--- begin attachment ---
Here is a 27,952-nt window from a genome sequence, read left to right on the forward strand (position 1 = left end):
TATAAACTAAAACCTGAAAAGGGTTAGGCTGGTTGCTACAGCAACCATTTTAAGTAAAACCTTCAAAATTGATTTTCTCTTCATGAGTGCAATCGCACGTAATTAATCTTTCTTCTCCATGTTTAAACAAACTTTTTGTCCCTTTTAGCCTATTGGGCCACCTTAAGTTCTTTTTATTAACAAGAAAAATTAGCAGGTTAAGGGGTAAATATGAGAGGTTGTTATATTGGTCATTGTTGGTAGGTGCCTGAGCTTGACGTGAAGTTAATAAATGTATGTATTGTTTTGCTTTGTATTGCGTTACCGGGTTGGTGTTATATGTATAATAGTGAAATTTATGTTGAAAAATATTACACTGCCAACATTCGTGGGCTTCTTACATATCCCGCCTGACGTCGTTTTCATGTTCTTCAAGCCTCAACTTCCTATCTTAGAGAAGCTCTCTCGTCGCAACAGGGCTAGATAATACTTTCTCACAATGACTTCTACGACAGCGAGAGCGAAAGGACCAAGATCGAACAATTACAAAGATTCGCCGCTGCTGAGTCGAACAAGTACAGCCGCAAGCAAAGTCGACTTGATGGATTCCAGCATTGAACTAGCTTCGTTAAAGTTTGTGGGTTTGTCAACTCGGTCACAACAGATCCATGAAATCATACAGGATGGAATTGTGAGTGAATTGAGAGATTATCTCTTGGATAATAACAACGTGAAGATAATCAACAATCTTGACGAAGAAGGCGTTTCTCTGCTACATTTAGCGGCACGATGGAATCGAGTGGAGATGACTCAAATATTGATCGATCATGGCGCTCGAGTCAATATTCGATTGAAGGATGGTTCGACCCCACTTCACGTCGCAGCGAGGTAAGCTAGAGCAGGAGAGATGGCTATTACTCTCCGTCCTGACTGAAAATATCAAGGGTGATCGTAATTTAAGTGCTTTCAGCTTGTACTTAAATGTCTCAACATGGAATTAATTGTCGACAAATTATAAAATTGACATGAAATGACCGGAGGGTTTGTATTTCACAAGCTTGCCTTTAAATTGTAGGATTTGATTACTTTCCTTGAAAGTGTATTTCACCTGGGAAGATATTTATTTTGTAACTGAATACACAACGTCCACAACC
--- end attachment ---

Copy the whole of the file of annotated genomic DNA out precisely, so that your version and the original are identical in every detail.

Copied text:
Here is a 27,952-nt window from a genome sequence, read left to right on the forward strand (position 1 = left end):
TATAAACTAAAACCTGAAAAGGGTTAGGCTGGTTGCTACAGCAACCATTTTAAGTAAAACCTTCAAAATTGATTTTCTCTTCATGAGTGCAATCGCACGTAATTAATCTTTCTTCTCCATGTTTAAACAAACTTTTTGTCCCTTTTAGCCTATTGGGCCACCTTAAGTTCTTTTTATTAACAAGAAAAATTAGCAGGTTAAGGGGTAAATATGAGAGGTTGTTATATTGGTCATTGTTGGTAGGTGCCTGAGCTTGACGTGAAGTTAATAAATGTATGTATTGTTTTGCTTTGTATTGCGTTACCGGGTTGGTGTTATATGTATAATAGTGAAATTTATGTTGAAAAATATTACACTGCCAACATTCGTGGGCTTCTTACATATCCCGCCTGACGTCGTTTTCATGTTCTTCAAGCCTCAACTTCCTATCTTAGAGAAGCTCTCTCGTCGCAACAGGGCTAGATAATACTTTCTCACAATGACTTCTACGACAGCGAGAGCGAAAGGACCAAGATCGAACAATTACAAAGATTCGCCGCTGCTGAGTCGAACAAGTACAGCCGCAAGCAAAGTCGACTTGATGGATTCCAGCATTGAACTAGCTTCGTTAAAGTTTGTGGGTTTGTCAACTCGGTCACAACAGATCCATGAAATCATACAGGATGGAATTGTGAGTGAATTGAGAGATTATCTCTTGGATAATAACAACGTGAAGATAATCAACAATCTTGACGAAGAAGGCGTTTCTCTGCTACATTTAGCGGCACGATGGAATCGAGTGGAGATGACTCAAATATTGATCGATCATGGCGCTCGAGTCAATATTCGATTGAAGGATGGTTCGACCCCACTTCACGTCGCAGCGAGGTAAGCTAGAGCAGGAGAGATGGCTATTACTCTCCGTCCTGACTGAAAATATCAAGGGTGATCGTAATTTAAGTGCTTTCAGCTTGTACTTAAATGTCTCAACATGGAATTAATTGTCGACAAATTATAAAATTGACATGAAATGACCGGAGGGTTTGTATTTCACAAGCTTGCCTTTAAATTGTAGGATTTGATTACTTTCCTTGAAAGTGTATTTCACCTGGGAAGATATTTATTTTGTAACTGAATACACAACGTCCACAACC